Index funds buy stocks to match certain market indices, like the S&P 500 (the 500 largest U.S. stocks) or the Wilshire 5000 (includes smaller stocks). They will attempt to track the index they follow. (One difference will be the costs of operating the fund, which should be less than the costs associated with actively managed funds.) The risk of indexfunds is that they take on the risk of the index they match, so if it loses percentage points, the funds value drops as well. Its important to understand the index the fund is mirroring and consider how it fits your portfolio and financial goals.For an in-depth discussion of index funds, see the sectionMutual Fund Management and Costs.

IMPORTANT NOTE:The S&P 500 index and Wilshire 5000 index are unmanaged indices widely regarded as indicators of domestic stock performance. The S&P 500 index and Wilshire 5000 index cannot be purchased directly by investors, and cannot depict or predict the performance of any investment. However, you may purchase an index mutual fund or Exchange Traded Fund (ETF) to closely mirror index returns.

Equity-income funds focus on stocks with dividends that are larger than average. These will be from large, established companies, especially utilities. They may include large or midcap value or blend stocks. Equity income funds may be more volatile than bonds or dividend-paying stocks, but they also may be less expensive to invest in. They are not considered well suited for short-term investors, but may pose less risk for those with time to ride out market losses.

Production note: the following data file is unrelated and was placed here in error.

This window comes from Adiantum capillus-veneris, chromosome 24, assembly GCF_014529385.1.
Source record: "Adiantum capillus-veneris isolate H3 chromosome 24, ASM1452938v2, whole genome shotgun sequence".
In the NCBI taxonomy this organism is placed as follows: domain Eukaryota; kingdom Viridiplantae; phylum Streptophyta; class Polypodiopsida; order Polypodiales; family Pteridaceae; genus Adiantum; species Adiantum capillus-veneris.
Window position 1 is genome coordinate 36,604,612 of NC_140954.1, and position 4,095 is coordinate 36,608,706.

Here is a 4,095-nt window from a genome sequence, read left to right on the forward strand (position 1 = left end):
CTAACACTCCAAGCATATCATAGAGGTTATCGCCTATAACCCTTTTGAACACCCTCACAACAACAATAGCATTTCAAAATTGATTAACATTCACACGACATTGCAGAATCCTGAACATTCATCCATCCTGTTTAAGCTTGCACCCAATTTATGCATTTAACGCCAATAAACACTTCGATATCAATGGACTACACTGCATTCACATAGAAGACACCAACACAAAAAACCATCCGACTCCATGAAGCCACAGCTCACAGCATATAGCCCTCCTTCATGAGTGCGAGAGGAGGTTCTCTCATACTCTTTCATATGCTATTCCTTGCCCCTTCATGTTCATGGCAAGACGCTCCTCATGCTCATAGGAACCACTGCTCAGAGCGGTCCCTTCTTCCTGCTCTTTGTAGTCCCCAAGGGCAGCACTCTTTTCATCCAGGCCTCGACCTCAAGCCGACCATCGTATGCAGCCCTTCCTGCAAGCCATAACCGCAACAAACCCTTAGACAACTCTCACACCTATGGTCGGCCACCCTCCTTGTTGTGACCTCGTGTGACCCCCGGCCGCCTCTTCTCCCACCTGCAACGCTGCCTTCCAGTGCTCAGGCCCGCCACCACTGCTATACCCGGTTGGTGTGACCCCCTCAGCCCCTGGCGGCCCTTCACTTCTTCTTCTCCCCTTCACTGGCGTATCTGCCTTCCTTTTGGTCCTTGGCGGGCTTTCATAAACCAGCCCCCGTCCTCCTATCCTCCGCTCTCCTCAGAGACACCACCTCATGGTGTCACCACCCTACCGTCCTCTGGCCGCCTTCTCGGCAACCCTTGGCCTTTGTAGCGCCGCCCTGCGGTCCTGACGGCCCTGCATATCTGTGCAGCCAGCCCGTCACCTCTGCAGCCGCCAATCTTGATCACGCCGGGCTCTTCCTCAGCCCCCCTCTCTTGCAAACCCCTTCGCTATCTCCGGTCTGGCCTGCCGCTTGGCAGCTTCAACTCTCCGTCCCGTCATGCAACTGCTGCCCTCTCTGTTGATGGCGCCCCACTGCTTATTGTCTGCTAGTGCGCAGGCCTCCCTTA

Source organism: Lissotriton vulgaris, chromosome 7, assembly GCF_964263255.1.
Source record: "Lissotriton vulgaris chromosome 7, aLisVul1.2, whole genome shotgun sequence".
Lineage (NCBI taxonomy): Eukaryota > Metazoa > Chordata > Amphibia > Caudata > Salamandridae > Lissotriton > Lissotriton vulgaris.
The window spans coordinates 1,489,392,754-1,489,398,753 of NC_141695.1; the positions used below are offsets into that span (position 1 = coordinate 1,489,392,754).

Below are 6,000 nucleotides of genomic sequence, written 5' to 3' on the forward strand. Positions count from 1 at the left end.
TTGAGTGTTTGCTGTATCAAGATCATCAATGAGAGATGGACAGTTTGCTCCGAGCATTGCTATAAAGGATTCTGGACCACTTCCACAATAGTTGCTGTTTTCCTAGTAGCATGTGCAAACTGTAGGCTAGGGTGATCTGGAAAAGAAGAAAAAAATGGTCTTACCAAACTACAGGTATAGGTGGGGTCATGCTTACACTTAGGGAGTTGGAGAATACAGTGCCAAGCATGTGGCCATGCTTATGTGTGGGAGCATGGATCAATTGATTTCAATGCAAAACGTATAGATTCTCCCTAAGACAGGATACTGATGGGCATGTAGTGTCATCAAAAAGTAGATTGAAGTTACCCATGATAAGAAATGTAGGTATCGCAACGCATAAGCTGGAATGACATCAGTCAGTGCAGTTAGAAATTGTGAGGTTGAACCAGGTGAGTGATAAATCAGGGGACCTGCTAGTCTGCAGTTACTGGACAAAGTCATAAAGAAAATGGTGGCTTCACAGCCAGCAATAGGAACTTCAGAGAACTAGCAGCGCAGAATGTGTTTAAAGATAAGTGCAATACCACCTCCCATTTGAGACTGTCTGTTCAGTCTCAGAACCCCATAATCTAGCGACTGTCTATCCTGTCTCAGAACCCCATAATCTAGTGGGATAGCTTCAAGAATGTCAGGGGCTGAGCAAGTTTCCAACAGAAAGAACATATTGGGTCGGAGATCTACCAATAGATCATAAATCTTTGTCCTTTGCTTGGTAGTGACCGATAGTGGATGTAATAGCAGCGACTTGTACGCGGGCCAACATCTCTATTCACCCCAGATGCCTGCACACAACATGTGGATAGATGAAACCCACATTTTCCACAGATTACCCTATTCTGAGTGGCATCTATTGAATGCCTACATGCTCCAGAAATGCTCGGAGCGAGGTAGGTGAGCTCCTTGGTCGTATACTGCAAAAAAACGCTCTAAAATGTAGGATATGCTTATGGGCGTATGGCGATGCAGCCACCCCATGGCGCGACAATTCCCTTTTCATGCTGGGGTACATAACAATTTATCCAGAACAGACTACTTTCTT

Growth and income funds combine long-term appreciation with short-termincome generated bydividends or interest payments. These funds often include a combination of stocks, bonds, and securities. Growth and income funds pose moderate risks, and they are popular with balanced investors.

International or foreign funds invest mostly in foreign securities. They carry an additional kind of risk because not only can the stocks go up or down, but the currency of the countries can also move in relation to the dollar. In addition, there may be risk due to political, social, or economic developments within the countries.

Global or world funds contain both foreign and U.S. securities.

Specialty or sector funds concentrate in a particular area. There are funds concentrating on biotech stocks, on health care stocks, on gold stocks, on real estate, or on utilities. Because they arent diversified, these funds carry higher risk.

In a word, once again, diversify. While every individual situation will dictate investment selection, most investors should consider owning several different kinds of stock funds. You might want to start off with a large blend fund. This will give you some diversity of investing style. Then, you might add a small growth fund for capital gains over time. The next step might be an international fund. The U.S. is no longer the only major financial market, and when the stock market here tumbles, international funds may help minimize your overall portfolio loss. As you get more money to invest, look at midcap funds, and consider splitting your large blend fund into large growth and large value funds.